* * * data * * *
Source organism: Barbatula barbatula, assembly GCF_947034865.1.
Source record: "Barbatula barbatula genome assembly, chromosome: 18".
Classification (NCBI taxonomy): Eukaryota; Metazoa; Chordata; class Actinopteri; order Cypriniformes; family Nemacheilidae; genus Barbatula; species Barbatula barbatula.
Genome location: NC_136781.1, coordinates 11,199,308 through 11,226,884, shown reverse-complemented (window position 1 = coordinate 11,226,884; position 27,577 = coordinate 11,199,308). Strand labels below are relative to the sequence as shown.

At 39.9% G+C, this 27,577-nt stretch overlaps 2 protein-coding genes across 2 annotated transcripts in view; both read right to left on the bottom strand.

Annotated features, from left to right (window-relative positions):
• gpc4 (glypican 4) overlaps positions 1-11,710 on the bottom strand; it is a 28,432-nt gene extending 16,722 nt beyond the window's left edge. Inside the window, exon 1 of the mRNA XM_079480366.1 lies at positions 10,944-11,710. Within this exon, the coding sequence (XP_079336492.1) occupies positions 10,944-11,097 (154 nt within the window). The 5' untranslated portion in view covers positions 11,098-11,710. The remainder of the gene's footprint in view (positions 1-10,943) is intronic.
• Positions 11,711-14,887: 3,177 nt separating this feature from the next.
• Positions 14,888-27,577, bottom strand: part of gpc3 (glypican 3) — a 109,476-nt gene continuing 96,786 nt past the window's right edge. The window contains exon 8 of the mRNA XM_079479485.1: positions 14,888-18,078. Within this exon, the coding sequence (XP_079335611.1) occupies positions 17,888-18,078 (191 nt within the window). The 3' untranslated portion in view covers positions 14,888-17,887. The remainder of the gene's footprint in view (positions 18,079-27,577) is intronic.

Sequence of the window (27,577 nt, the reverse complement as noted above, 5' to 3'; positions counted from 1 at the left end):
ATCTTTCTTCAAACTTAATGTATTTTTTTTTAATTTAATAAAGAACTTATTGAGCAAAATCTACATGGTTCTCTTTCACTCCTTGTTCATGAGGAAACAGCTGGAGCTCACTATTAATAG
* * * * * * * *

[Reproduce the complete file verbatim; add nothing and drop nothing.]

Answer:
Source organism: Barbatula barbatula, assembly GCF_947034865.1.
Source record: "Barbatula barbatula genome assembly, chromosome: 18".
Classification (NCBI taxonomy): Eukaryota; Metazoa; Chordata; class Actinopteri; order Cypriniformes; family Nemacheilidae; genus Barbatula; species Barbatula barbatula.
Genome location: NC_136781.1, coordinates 11,199,308 through 11,226,884, shown reverse-complemented (window position 1 = coordinate 11,226,884; position 27,577 = coordinate 11,199,308). Strand labels below are relative to the sequence as shown.

At 39.9% G+C, this 27,577-nt stretch overlaps 2 protein-coding genes across 2 annotated transcripts in view; both read right to left on the bottom strand.

Annotated features, from left to right (window-relative positions):
• gpc4 (glypican 4) overlaps positions 1-11,710 on the bottom strand; it is a 28,432-nt gene extending 16,722 nt beyond the window's left edge. Inside the window, exon 1 of the mRNA XM_079480366.1 lies at positions 10,944-11,710. Within this exon, the coding sequence (XP_079336492.1) occupies positions 10,944-11,097 (154 nt within the window). The 5' untranslated portion in view covers positions 11,098-11,710. The remainder of the gene's footprint in view (positions 1-10,943) is intronic.
• Positions 11,711-14,887: 3,177 nt separating this feature from the next.
• Positions 14,888-27,577, bottom strand: part of gpc3 (glypican 3) — a 109,476-nt gene continuing 96,786 nt past the window's right edge. The window contains exon 8 of the mRNA XM_079479485.1: positions 14,888-18,078. Within this exon, the coding sequence (XP_079335611.1) occupies positions 17,888-18,078 (191 nt within the window). The 3' untranslated portion in view covers positions 14,888-17,887. The remainder of the gene's footprint in view (positions 18,079-27,577) is intronic.

Sequence of the window (27,577 nt, the reverse complement as noted above, 5' to 3'; positions counted from 1 at the left end):
ATCTTTCTTCAAACTTAATGTATTTTTTTTTAATTTAATAAAGAACTTATTGAGCAAAATCTACATGGTTCTCTTTCACTCCTTGTTCATGAGGAAACAGCTGGAGCTCACTATTAATAG